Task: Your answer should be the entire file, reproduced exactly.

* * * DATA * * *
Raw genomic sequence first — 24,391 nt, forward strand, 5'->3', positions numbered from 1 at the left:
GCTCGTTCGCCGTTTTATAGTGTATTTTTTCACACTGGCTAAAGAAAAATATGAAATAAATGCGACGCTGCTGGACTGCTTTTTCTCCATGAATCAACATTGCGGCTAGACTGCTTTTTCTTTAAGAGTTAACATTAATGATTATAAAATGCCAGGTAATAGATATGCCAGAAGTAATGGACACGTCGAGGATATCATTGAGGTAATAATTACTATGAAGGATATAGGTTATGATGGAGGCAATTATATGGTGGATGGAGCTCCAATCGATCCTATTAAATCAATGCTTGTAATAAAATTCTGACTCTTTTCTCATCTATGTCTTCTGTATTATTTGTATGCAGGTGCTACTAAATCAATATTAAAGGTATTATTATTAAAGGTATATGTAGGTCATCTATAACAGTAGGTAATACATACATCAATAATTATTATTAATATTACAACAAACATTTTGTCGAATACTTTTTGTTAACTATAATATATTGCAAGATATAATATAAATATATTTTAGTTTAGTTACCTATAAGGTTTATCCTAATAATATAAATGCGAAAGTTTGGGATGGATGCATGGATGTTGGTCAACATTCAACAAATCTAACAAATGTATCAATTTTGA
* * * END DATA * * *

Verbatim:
Raw genomic sequence first — 24,391 nt, forward strand, 5'->3', positions numbered from 1 at the left:
GCTCGTTCGCCGTTTTATAGTGTATTTTTTCACACTGGCTAAAGAAAAATATGAAATAAATGCGACGCTGCTGGACTGCTTTTTCTCCATGAATCAACATTGCGGCTAGACTGCTTTTTCTTTAAGAGTTAACATTAATGATTATAAAATGCCAGGTAATAGATATGCCAGAAGTAATGGACACGTCGAGGATATCATTGAGGTAATAATTACTATGAAGGATATAGGTTATGATGGAGGCAATTATATGGTGGATGGAGCTCCAATCGATCCTATTAAATCAATGCTTGTAATAAAATTCTGACTCTTTTCTCATCTATGTCTTCTGTATTATTTGTATGCAGGTGCTACTAAATCAATATTAAAGGTATTATTATTAAAGGTATATGTAGGTCATCTATAACAGTAGGTAATACATACATCAATAATTATTATTAATATTACAACAAACATTTTGTCGAATACTTTTTGTTAACTATAATATATTGCAAGATATAATATAAATATATTTTAGTTTAGTTACCTATAAGGTTTATCCTAATAATATAAATGCGAAAGTTTGGGATGGATGCATGGATGTTGGTCAACATTCAACAAATCTAACAAATGTATCAATTTTGA